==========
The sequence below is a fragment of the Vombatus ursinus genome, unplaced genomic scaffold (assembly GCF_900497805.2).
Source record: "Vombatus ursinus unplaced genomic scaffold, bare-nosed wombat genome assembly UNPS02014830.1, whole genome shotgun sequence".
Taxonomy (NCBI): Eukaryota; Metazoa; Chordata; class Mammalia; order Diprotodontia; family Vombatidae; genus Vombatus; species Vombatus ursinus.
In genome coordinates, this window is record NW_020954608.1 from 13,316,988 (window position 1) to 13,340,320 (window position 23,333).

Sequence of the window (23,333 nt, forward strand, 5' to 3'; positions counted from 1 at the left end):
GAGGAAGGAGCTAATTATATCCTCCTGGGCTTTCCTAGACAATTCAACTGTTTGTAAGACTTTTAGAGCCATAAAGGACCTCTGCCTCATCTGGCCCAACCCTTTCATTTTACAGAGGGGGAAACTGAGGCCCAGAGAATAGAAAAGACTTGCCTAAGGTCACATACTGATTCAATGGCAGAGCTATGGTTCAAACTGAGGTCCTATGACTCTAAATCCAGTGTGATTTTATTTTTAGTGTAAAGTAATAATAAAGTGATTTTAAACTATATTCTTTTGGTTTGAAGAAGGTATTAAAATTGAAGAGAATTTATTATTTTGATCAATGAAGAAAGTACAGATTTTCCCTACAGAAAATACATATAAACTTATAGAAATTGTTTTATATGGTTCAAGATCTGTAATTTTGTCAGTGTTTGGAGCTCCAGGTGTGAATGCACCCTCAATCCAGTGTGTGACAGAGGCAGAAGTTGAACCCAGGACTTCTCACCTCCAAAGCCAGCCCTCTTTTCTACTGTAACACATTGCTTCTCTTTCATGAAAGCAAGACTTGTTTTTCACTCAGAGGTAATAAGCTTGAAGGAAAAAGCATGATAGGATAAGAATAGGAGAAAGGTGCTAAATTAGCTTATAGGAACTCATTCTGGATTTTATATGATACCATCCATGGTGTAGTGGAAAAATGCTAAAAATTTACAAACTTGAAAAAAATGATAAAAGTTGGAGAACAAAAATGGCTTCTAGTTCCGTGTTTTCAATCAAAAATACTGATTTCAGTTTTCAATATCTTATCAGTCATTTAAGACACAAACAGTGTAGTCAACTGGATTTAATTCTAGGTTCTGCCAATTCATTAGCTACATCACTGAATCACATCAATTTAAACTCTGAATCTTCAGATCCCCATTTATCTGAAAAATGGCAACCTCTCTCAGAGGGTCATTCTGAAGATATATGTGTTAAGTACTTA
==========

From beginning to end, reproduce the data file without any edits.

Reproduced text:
The sequence below is a fragment of the Vombatus ursinus genome, unplaced genomic scaffold (assembly GCF_900497805.2).
Source record: "Vombatus ursinus unplaced genomic scaffold, bare-nosed wombat genome assembly UNPS02014830.1, whole genome shotgun sequence".
Taxonomy (NCBI): Eukaryota; Metazoa; Chordata; class Mammalia; order Diprotodontia; family Vombatidae; genus Vombatus; species Vombatus ursinus.
In genome coordinates, this window is record NW_020954608.1 from 13,316,988 (window position 1) to 13,340,320 (window position 23,333).

Sequence of the window (23,333 nt, forward strand, 5' to 3'; positions counted from 1 at the left end):
GAGGAAGGAGCTAATTATATCCTCCTGGGCTTTCCTAGACAATTCAACTGTTTGTAAGACTTTTAGAGCCATAAAGGACCTCTGCCTCATCTGGCCCAACCCTTTCATTTTACAGAGGGGGAAACTGAGGCCCAGAGAATAGAAAAGACTTGCCTAAGGTCACATACTGATTCAATGGCAGAGCTATGGTTCAAACTGAGGTCCTATGACTCTAAATCCAGTGTGATTTTATTTTTAGTGTAAAGTAATAATAAAGTGATTTTAAACTATATTCTTTTGGTTTGAAGAAGGTATTAAAATTGAAGAGAATTTATTATTTTGATCAATGAAGAAAGTACAGATTTTCCCTACAGAAAATACATATAAACTTATAGAAATTGTTTTATATGGTTCAAGATCTGTAATTTTGTCAGTGTTTGGAGCTCCAGGTGTGAATGCACCCTCAATCCAGTGTGTGACAGAGGCAGAAGTTGAACCCAGGACTTCTCACCTCCAAAGCCAGCCCTCTTTTCTACTGTAACACATTGCTTCTCTTTCATGAAAGCAAGACTTGTTTTTCACTCAGAGGTAATAAGCTTGAAGGAAAAAGCATGATAGGATAAGAATAGGAGAAAGGTGCTAAATTAGCTTATAGGAACTCATTCTGGATTTTATATGATACCATCCATGGTGTAGTGGAAAAATGCTAAAAATTTACAAACTTGAAAAAAATGATAAAAGTTGGAGAACAAAAATGGCTTCTAGTTCCGTGTTTTCAATCAAAAATACTGATTTCAGTTTTCAATATCTTATCAGTCATTTAAGACACAAACAGTGTAGTCAACTGGATTTAATTCTAGGTTCTGCCAATTCATTAGCTACATCACTGAATCACATCAATTTAAACTCTGAATCTTCAGATCCCCATTTATCTGAAAAATGGCAACCTCTCTCAGAGGGTCATTCTGAAGATATATGTGTTAAGTACTTA